Marina City, designed by modernist architect, Bertrand Goldberg (b. Chicago, 1913), is one of the most distinct and notable examples of modernist architecture still left in Chicago. Completed in 1968, in the midst of Chicago’s urban renewal period, Marina City was financed by a janitorial and elevator operators’ union and intended to provide workers with a practical housing option in downtown Chicago. My interests for this project lie in evoking the unique aural history of a space through phonography and composition. In researching Marina City’s aural architecture and composing with it, I seek to generate new insights into the role of aural architecture - the acoustic quality of a space - in establishing our sense of a place.
To approach this project, I work off an idea that I take from thermodynamics -- The Theory of the Conservation of Energy -- which states that in closed systems, energy is not lost, instead transformed. Thus, through acoustic dissipation, sonic energy transforms space long after its initial sounding, coloring the ether it occupies with its signals. In the same way that tiny grooves of a vinyl record contain the history of a recording session, our walls contain their own aural histories, their own etchings, although more diluted, nonetheless present. In one sense, Marina City’s two main towers stand as enormous microphones, recording acoustic energy though their concrete slabs, swaying and vibrating via the noise of downtown Chicago.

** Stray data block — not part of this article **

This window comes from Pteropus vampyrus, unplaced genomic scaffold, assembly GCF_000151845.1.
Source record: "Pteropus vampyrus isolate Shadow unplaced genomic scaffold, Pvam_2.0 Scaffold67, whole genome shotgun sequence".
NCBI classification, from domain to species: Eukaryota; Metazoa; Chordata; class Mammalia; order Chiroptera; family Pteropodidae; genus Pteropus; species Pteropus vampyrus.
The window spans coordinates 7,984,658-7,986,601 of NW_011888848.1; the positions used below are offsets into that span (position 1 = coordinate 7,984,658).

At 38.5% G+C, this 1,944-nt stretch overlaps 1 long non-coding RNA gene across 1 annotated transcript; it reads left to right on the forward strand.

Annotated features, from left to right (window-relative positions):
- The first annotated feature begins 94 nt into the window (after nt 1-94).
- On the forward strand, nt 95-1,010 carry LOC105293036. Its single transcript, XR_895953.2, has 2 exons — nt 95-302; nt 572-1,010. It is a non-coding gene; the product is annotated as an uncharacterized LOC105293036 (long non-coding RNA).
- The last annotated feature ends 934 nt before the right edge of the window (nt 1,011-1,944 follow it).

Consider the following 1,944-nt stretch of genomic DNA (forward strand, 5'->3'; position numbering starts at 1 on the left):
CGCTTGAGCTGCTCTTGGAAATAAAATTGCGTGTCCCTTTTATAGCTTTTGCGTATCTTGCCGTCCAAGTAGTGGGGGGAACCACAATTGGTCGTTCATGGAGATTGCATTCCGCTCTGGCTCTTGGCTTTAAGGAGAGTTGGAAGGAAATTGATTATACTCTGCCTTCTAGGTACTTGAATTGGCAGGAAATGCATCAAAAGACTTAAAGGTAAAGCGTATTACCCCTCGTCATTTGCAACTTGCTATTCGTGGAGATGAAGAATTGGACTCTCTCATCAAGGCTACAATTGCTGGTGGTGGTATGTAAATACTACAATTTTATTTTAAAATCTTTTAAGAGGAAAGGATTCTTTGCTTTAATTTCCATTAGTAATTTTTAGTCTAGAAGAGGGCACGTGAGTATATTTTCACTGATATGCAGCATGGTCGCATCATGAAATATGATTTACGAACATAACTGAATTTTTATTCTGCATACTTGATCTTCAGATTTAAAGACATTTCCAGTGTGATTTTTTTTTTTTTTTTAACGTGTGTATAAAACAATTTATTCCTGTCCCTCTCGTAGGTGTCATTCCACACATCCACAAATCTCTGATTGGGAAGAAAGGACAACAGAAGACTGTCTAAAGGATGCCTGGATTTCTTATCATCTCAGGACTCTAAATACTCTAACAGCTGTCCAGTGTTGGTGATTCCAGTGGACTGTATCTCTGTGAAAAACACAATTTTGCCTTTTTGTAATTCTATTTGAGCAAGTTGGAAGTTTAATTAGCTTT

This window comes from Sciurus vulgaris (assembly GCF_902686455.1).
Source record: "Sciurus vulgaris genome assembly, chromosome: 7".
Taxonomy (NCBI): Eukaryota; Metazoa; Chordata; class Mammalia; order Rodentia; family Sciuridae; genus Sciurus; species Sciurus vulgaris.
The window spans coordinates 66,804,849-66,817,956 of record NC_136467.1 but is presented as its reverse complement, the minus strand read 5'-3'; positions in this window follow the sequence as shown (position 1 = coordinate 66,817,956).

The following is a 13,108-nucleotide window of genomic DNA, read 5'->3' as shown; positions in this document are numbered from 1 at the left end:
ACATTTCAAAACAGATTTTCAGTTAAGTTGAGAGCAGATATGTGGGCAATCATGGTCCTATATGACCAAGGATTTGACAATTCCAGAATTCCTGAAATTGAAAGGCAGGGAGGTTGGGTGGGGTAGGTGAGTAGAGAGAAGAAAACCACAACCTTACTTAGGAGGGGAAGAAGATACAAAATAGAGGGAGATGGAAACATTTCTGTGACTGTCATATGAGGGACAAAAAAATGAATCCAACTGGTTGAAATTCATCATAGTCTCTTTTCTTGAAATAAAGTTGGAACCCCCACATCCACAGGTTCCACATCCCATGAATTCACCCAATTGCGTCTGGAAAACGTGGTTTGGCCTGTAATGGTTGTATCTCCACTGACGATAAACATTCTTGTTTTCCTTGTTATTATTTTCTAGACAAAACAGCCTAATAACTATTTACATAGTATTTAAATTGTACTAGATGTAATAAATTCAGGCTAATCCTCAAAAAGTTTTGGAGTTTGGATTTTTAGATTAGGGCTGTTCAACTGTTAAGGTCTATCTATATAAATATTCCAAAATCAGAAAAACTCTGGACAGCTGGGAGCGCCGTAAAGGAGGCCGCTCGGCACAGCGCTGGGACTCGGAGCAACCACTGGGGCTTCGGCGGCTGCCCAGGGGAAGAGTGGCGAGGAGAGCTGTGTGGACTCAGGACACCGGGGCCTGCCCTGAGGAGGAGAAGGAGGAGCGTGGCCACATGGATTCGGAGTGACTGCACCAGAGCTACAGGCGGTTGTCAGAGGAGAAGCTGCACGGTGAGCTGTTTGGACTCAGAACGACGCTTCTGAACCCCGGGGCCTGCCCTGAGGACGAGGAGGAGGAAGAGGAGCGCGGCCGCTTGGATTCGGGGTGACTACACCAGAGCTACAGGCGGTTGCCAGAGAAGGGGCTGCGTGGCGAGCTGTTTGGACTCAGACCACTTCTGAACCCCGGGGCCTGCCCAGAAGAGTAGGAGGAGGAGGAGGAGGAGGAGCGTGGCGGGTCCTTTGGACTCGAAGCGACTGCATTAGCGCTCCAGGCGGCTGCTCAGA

To tap into Marina City’s aural architecture I have employed prostheses to enhance the range of sounds that my ears have access to. These devices include an industrial grade Dytran accelerometer capable of listening to sounds emitted through solid objects. I borrow this technology from engineers responsible for analyzing the structural integrity of structures. In addition to the accelerometer, I also use an ultrasonic transducer capable of recording sounds up 60KHz. With a DAW I am able to pitch these sounds down into a range that my ears can distinguish. All transducers that I use are recorded with a Sound Devices 702 Digital Recorder and recorded at a 192kHz sample rate. Through a process of careful listening and experimentation with microphone technology I have been searching for resonances and remnant sound fractals, in an attempt to render any barely-audible/inaudible history, audible once again.
Below is a link to an archive I have begun assembling of remnant sound fractals I have uncovered: